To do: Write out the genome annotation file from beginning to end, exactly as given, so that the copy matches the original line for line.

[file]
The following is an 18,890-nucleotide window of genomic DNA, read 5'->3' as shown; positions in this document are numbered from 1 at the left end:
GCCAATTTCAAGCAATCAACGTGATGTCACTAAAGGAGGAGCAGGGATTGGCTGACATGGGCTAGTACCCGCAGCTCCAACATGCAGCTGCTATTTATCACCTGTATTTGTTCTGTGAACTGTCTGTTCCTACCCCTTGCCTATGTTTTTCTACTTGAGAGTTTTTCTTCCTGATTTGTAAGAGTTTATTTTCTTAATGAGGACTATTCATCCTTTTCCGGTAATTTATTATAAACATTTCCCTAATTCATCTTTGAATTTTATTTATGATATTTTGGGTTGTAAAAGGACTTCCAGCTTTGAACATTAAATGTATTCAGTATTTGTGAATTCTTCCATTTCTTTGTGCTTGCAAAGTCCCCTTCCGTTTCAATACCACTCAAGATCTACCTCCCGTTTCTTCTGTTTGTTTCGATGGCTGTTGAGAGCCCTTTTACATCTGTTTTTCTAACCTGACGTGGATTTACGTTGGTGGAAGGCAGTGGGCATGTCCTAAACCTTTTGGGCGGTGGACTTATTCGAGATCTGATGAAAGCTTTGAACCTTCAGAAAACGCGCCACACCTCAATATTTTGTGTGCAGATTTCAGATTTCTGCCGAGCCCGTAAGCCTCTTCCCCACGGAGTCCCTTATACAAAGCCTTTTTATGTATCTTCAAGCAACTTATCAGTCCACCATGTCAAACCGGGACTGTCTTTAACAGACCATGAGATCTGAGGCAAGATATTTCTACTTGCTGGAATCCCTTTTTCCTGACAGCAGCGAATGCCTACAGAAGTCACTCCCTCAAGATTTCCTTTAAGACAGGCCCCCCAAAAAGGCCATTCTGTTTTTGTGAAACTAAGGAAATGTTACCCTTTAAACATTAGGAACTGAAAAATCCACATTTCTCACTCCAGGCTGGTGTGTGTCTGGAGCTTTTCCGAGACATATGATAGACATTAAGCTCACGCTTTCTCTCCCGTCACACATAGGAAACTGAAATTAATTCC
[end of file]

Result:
The following is an 18,890-nucleotide window of genomic DNA, read 5'->3' as shown; positions in this document are numbered from 1 at the left end:
GCCAATTTCAAGCAATCAACGTGATGTCACTAAAGGAGGAGCAGGGATTGGCTGACATGGGCTAGTACCCGCAGCTCCAACATGCAGCTGCTATTTATCACCTGTATTTGTTCTGTGAACTGTCTGTTCCTACCCCTTGCCTATGTTTTTCTACTTGAGAGTTTTTCTTCCTGATTTGTAAGAGTTTATTTTCTTAATGAGGACTATTCATCCTTTTCCGGTAATTTATTATAAACATTTCCCTAATTCATCTTTGAATTTTATTTATGATATTTTGGGTTGTAAAAGGACTTCCAGCTTTGAACATTAAATGTATTCAGTATTTGTGAATTCTTCCATTTCTTTGTGCTTGCAAAGTCCCCTTCCGTTTCAATACCACTCAAGATCTACCTCCCGTTTCTTCTGTTTGTTTCGATGGCTGTTGAGAGCCCTTTTACATCTGTTTTTCTAACCTGACGTGGATTTACGTTGGTGGAAGGCAGTGGGCATGTCCTAAACCTTTTGGGCGGTGGACTTATTCGAGATCTGATGAAAGCTTTGAACCTTCAGAAAACGCGCCACACCTCAATATTTTGTGTGCAGATTTCAGATTTCTGCCGAGCCCGTAAGCCTCTTCCCCACGGAGTCCCTTATACAAAGCCTTTTTATGTATCTTCAAGCAACTTATCAGTCCACCATGTCAAACCGGGACTGTCTTTAACAGACCATGAGATCTGAGGCAAGATATTTCTACTTGCTGGAATCCCTTTTTCCTGACAGCAGCGAATGCCTACAGAAGTCACTCCCTCAAGATTTCCTTTAAGACAGGCCCCCCAAAAAGGCCATTCTGTTTTTGTGAAACTAAGGAAATGTTACCCTTTAAACATTAGGAACTGAAAAATCCACATTTCTCACTCCAGGCTGGTGTGTGTCTGGAGCTTTTCCGAGACATATGATAGACATTAAGCTCACGCTTTCTCTCCCGTCACACATAGGAAACTGAAATTAATTCC